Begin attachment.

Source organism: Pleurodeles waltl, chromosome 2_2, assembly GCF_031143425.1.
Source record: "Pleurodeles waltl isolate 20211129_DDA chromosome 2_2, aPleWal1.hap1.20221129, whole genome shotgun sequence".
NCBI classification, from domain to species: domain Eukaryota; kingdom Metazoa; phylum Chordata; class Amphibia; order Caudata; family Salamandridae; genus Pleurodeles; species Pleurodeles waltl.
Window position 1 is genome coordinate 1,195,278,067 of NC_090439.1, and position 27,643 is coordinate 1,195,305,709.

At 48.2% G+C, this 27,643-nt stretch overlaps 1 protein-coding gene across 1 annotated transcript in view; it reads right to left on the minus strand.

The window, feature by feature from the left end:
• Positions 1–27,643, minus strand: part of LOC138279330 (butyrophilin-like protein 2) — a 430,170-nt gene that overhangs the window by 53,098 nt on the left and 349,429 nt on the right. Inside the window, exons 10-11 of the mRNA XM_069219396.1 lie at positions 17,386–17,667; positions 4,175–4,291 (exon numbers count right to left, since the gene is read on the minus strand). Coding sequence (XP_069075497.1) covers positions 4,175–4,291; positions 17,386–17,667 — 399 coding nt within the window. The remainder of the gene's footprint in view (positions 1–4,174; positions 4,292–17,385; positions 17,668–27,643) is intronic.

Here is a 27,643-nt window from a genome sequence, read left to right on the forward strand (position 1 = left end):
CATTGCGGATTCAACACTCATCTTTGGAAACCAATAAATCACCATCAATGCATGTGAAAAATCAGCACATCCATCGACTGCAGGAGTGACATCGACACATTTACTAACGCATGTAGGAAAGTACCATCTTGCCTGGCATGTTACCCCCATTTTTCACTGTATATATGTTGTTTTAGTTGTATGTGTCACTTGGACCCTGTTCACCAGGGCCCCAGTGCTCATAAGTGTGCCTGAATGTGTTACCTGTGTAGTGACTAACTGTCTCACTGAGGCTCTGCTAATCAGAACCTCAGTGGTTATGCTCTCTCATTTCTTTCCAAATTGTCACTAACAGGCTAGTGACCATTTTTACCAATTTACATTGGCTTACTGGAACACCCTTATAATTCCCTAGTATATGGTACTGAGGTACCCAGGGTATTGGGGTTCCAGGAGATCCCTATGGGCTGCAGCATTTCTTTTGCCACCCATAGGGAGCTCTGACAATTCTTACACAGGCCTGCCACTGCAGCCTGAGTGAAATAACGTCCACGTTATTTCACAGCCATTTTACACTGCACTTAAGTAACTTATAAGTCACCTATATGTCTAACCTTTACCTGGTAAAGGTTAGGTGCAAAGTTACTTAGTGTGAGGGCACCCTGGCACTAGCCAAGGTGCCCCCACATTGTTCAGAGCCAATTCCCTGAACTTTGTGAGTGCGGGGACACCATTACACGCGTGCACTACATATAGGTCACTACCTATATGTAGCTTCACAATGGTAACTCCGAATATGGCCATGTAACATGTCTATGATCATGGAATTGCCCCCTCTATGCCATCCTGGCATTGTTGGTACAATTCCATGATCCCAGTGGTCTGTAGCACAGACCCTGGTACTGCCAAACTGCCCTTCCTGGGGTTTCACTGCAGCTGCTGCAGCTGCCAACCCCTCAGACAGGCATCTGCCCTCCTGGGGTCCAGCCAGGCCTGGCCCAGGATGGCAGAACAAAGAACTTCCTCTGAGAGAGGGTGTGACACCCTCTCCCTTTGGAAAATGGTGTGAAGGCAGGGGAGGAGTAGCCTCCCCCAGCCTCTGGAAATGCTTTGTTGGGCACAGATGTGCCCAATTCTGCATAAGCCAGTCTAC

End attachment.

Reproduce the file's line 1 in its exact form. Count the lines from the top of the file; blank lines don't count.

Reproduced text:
Source organism: Pleurodeles waltl, chromosome 2_2, assembly GCF_031143425.1.